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 [decorative delimiter] Class of 1893

Vol. IV
p563
3558

(Born Ill.)

Edward Taylor

(Ap'd Ida.)

47

Born Apr. 6, 1868, Boone County, IL.a

Military History. — Cadet at the U. S. M. A., from June 15, 1889 to June 12, 1893, when he was graduated and promoted in the Army to

(Second Lieut. of Infantry, 12th Infantry, June 12, 1893)

Served: In Department of Dakota from Oct. 1, 1893 to Nov. 20, 1894; in Department of the Platte from Nov. 20, 1894 to April 19, 1898. — With General Shafter's expedition against Santiago de Cuba, June, July, and Aug., 1898; participated in the battles of El Caney, San Juan Hill, and in all operations leading to the capture of Santiago.

(First Lieut. of Infantry, 12th Infantry, April 26, 1898)

— Served in the Department of the Missouri from Sept. 19, 1898 to Jan., 1899. — En route to and in the Philippine Islands to Dec. 26, when he

Died Dec. 26, 1899, at Bautista, P. I., from injuries received at the Agno River, where he was run over by a railway train: Aged 32.

Headquarters, 12th U. S. Infantry, Panique, Luzon, P. I.,

December 31, 1899.

[General Orders, No. 158.]

The regiment again mourns the loss of a tried and valued officer. First Lieutenant Edward Taylor, 12th Infantry, died at Bautista, Luzon, at 4:45 P.M., p564Dec. 26, 1899, from the shock following a railroad accident, in which his right arm was severed at the elbow.

In company with a brother officer he was riding along the railroad embankment, near Bautista, the morning of Dec. 26, when suddenly, from the rear and without due warning, the train was upon them. They were dismounting, when Lieutenant Taylor's horse jumped across the track, pulling the rider along, but too late to prevent the catastrophe which followed. Kind friends at Bautista were quick to do all that skill and attention could do, but in vain.

Dec. 27, 1899, the remains were taken to Manila, and on the 29th appropriate services were held at the First Reserve Hospital, in the presence of a number of the officers of the regiment, after which they were taken to the transport Thomas, en route to their last resting-place at home.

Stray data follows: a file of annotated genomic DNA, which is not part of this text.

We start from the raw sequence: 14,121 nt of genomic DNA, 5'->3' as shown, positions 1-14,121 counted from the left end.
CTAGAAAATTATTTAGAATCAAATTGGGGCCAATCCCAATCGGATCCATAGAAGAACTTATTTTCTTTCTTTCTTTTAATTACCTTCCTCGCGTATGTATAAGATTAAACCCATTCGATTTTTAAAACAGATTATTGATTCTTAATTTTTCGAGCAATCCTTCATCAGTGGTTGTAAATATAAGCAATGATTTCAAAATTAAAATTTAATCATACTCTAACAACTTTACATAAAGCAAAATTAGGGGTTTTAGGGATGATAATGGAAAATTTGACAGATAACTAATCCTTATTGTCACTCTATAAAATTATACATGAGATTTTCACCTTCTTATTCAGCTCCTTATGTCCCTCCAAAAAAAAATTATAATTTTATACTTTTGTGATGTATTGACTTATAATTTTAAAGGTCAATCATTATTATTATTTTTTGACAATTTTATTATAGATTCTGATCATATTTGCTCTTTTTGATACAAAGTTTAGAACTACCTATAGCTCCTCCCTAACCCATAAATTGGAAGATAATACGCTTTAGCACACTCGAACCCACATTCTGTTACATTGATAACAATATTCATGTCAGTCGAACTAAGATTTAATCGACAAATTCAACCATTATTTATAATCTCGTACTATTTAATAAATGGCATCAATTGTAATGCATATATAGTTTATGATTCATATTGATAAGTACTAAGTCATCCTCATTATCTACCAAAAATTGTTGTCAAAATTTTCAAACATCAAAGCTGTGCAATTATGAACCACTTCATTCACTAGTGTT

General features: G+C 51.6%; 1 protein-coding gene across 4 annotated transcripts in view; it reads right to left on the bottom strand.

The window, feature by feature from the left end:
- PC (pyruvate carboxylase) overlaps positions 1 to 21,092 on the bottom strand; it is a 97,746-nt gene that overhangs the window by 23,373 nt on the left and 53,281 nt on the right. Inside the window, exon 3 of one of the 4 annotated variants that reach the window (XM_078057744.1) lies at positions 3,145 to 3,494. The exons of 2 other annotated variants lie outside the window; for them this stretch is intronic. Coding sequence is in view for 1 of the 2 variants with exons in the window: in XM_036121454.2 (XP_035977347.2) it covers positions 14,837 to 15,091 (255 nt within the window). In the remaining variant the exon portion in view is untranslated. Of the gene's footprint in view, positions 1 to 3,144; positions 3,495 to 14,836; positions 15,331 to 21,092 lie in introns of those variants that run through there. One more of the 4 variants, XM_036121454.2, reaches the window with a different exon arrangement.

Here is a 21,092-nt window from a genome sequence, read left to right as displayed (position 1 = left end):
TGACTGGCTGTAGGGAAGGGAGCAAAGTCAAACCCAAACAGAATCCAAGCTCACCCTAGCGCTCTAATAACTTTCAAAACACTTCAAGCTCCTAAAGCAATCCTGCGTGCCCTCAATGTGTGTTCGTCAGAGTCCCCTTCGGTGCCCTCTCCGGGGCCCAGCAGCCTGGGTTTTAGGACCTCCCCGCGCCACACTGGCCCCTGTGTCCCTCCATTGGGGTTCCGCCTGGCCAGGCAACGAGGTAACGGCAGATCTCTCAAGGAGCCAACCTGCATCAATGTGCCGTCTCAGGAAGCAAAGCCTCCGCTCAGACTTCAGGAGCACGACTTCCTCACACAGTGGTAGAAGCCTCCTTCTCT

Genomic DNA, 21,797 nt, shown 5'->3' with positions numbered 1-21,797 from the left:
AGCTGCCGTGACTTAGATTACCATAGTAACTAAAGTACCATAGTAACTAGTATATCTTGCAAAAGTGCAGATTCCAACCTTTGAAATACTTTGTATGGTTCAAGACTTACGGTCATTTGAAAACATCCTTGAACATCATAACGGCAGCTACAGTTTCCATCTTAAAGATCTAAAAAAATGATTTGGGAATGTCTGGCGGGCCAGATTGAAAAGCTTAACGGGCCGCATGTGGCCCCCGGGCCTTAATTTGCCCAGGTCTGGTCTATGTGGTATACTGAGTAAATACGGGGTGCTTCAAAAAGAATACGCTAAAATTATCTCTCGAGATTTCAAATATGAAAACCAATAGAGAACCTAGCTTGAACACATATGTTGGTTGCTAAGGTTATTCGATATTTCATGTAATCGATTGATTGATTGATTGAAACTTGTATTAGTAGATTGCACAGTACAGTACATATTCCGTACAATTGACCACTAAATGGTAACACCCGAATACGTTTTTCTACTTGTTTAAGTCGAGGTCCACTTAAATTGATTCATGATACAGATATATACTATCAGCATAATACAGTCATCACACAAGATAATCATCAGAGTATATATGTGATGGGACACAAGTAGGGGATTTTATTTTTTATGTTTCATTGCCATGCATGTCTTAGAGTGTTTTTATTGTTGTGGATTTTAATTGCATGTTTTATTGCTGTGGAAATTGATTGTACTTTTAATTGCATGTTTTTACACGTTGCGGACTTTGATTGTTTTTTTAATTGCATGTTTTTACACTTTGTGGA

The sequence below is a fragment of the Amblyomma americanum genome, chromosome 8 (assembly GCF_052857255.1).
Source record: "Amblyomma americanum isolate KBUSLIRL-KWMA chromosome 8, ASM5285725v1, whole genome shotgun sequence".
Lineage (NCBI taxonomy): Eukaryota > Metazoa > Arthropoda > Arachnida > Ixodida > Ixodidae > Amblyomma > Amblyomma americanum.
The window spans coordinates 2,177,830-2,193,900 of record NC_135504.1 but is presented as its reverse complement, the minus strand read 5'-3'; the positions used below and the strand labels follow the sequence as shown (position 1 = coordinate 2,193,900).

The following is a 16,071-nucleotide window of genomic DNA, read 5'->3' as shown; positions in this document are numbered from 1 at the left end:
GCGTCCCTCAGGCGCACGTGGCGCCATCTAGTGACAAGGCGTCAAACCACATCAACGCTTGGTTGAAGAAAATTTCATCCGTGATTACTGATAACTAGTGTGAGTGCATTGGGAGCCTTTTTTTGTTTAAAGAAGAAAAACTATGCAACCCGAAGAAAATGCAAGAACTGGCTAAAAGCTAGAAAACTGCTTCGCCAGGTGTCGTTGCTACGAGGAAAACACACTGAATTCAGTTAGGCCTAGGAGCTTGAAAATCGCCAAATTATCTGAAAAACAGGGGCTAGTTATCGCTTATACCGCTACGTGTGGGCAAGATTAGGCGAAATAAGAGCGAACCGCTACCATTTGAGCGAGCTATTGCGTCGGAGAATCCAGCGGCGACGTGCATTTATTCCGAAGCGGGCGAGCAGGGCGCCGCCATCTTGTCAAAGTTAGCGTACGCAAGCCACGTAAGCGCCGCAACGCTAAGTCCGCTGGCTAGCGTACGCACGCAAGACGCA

Lieutenant Taylor was born in Boone County, Ill., Mayº 6, 1868, and appointed to the Military Academy from Idaho in 1889. He graduated in 1893, and joined the 12th Infantry at Fort Sully, S. D., during the fall of that year, since which time he has served with the regiment in post and field wherever duty has called.

He participated with honor in the campaign against Santiago de Cuba, 1898, taking part in all the fighting in which the regiment was engaged. He was nominated for a brevet commission in recognition of his gallant conduct at the battle of El Caney, Cuba, July 1, 1898. He contracted fever in Cuba, and for many weeks was critically ill, but returned to the U. S. with the regiment, and later was able to help prepare the regiment for service in the Philippines.

In the campaign against the Insurgents he has been constantly in command of Company E, and has been conspicuous for attention to duty and gallantry on every occasion that his company has been engaged.

He was a man of unusual repose of manner and great reticence, born of a gentle and unassuming yet cheerful temperament; but he was quick to act when occasion demanded, and always with good judgment, nobly justifying the confidence with which superior and subordinates alike regarded him. Of him it can be most truly said that he never spoke ill of others, or harbored hate or resentment in the slightest degree, and of him no one would wittingly speak ill, because there was none to tell. A superb horseman, it seems the sadder that, after undergoing the many vicissitudes and dangers of devoted service with the colors in Cuba and Luzon, he should lose his life in the manner in which he did.

He was an affectionate and attentive husband and father. The bereaved wife and child will be prostrated with grief; but it will be some comfort for them to know that they have in an unusual degree the sympathy of the officers and men of the regiment.

The officers will wear, so far as may be practicable in the field, mourning for thirty days.

By order of Lieut.‑Colonel Bubb.

Indicates a West Point graduate and gives his Class.Frank L. Winn, Captain 12th U. S. Infantry, Adjutant.

Buried, Arlington National Cemetery, Arlington, VA.


Thayer's Note:

a I supply Lt. Taylor's birthplace from the General Orders quoted in the Register, although with misgivings since his birthdate in them is given incorrectly; the correct date I take to be that given on his tombstone, q.v.


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